Skip to main content

Ad Insertion Takes Second Step

The push to insert local advertising on digital channels passed a second hurdle last week, as Cable Television Laboratories Inc. and a Society for Cable Telecommunications Engineers working group successfully offered up a live demonstration of working digital program insertion technology from eight vendors.

"We're working on a end-to-end system to replace the analog systems of today," said CableLabs executive vice president and chief operating officer Chris Lammers.

The Oct. 29 demonstration at CableLabs was about "making sure the equipment works together in the pre-commercial stage," Lammers said.

Scientific-Atlanta Inc., Motorola Inc., Cisco Systems Corp.'s V-Bits division, Terayon Communication Systems Inc.'s I-Media CherryPicker, Harmonic Inc., nCUBE Corp., Big Band Networks and SeaChange International Inc. participated in a demonstration that addresses a host of digital ad-insertion issues.

The development of digital program insertion is important for two reasons. Firstly, cable operators are looking for ways to create local avails on digital networks without going through costly digital-to-analog-to-digital conversions.

Some operators also believe they'll move to all-digital networks once digital penetration hits a certain level. In both cases, a seamless, cost-efficient digital ad-insertion system is needed.

Last week's round of testing is grew out of the DVS 253 cue messaging and DVS380 application-program interface standard developed by the Digital Video Subcommittee Working Group of the Society of Cable Telecommunications Engineers, chaired by Adlink chief technology officer Paul Woidke. Those standards were established this summer.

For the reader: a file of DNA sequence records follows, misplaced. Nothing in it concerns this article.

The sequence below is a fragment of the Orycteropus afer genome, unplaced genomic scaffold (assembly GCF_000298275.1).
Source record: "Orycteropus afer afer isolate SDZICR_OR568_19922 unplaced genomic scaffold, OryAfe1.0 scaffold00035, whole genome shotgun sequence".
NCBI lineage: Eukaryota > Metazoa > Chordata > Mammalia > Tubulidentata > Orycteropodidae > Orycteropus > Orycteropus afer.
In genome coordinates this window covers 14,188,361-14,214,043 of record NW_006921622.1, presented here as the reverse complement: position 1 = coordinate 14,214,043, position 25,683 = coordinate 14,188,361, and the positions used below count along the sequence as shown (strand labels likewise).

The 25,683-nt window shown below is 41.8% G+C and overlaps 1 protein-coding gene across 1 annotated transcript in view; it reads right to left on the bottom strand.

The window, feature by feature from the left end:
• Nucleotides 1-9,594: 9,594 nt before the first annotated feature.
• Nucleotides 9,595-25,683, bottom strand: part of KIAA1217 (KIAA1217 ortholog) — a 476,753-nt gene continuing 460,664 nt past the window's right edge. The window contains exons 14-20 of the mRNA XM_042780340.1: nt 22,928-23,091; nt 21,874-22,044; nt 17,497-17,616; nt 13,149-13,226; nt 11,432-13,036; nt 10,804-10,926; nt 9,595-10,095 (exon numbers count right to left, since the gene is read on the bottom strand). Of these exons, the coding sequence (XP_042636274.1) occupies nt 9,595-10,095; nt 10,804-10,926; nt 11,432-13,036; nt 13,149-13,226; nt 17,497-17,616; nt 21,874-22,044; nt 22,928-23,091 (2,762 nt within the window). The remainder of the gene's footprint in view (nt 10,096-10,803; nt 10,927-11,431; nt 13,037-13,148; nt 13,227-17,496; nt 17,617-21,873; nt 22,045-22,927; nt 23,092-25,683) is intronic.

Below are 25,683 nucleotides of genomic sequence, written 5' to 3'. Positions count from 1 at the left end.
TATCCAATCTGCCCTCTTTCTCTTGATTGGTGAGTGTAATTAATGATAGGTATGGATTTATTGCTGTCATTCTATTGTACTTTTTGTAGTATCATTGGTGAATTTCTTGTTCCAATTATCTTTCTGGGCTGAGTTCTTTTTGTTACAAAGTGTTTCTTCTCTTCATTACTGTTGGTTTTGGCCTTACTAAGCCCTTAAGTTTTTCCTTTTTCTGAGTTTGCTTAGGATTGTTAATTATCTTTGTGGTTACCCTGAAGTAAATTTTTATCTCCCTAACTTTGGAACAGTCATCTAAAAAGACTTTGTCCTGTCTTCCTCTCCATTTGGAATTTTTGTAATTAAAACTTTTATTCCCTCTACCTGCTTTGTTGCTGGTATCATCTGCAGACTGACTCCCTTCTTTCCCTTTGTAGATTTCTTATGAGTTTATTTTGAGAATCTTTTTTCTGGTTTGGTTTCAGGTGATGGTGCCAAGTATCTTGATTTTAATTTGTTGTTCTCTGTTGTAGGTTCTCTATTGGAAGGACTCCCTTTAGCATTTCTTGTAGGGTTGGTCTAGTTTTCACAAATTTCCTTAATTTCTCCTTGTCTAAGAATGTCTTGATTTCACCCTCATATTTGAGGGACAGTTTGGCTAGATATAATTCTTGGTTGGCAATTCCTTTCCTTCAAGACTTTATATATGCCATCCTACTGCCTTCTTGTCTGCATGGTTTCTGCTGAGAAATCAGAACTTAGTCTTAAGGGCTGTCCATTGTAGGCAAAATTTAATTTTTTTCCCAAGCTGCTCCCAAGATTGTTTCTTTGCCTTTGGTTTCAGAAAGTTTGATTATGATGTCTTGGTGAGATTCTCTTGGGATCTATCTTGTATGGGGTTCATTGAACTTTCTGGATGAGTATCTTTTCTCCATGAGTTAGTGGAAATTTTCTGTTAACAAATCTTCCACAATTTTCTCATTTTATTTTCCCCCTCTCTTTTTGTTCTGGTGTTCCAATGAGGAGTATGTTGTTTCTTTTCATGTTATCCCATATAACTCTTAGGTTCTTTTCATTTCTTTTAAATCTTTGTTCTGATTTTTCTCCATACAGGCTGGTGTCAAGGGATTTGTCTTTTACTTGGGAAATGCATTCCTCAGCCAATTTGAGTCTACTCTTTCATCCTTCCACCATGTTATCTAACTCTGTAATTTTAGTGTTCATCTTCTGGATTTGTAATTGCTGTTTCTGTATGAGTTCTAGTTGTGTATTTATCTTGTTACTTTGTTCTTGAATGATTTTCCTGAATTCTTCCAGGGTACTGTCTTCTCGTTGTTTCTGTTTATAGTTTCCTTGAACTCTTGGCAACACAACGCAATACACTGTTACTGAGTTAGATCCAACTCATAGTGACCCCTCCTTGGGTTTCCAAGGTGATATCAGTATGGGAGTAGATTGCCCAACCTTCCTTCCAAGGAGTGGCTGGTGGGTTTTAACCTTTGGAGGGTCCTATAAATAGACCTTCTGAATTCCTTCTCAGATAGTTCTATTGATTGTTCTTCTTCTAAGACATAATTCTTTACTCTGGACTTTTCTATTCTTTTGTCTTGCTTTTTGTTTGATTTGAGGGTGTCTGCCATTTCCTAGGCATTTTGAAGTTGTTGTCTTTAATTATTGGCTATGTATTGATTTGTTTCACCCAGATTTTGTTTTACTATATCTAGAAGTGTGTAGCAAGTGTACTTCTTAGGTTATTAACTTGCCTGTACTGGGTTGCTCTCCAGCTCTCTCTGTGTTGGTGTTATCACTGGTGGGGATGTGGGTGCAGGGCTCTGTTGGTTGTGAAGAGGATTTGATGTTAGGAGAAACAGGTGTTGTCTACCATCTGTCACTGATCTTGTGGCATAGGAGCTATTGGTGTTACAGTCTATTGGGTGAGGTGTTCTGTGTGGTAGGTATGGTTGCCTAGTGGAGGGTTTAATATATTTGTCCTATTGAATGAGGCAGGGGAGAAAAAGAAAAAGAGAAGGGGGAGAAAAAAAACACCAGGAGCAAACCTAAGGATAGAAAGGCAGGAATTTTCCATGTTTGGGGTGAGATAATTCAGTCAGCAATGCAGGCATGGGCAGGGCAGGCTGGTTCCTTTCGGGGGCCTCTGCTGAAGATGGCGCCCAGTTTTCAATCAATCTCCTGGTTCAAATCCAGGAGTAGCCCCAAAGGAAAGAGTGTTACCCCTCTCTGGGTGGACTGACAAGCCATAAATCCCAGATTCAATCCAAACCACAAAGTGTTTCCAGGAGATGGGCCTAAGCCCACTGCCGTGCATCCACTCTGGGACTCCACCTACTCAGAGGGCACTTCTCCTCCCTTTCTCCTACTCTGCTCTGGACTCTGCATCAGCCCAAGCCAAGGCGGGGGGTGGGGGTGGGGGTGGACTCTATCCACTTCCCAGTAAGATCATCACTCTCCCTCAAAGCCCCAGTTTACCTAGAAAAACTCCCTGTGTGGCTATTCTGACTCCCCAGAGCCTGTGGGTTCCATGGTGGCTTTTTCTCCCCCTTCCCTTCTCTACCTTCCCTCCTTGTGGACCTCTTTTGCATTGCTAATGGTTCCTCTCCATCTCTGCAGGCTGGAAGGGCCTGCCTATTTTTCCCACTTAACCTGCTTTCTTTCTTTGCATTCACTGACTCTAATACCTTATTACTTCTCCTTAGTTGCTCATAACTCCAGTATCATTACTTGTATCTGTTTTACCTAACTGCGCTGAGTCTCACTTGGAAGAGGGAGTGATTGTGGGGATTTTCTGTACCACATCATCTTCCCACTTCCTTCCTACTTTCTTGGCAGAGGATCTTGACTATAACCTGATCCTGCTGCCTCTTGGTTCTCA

Last week's demonstration showed off working prototypes of end-to-end solutions that MSOs will likely test in their own labs in 2002.

CableLabs and the SCTE working group will reconvene for another series of final demonstrations of the technology next year. Vendors hope that paves the way for MSOs to buy digital program insertion systems in 2003.

One demonstration centered on variable bitrate streams from four cable networks. They were statistically multiplexed together, then the feeds were presented to a slicing device, which inserted the commercials into the feeds for transmission over a digital network. Bit rates were set between 3 and 6 mbps with 30- and 60-second commercials.

The TV monitors in the demonstration utilized the DVS380 standard, triggered by the embedded DVS253 messages.

A second demonstration showed how splicers can be cascaded and controlled by multiple ad servers for the same inserted network. That setup would allow operators to send different ads to separate regions within their cable systems.

A third demonstration centered on handling changes in the audio bitrate, such a network feed that's encoded at 128 Kbps which carries an advertisement encoded at 384 Kbps.

Other demonstrations focused on dual audio feeds, changes in horizontal resolution and the early termination of advertisements.

ESPN also demonstrated digital ad insertion using a live satellite feed of ESPN2, carried in the edge band of the 36 mHz analog signal.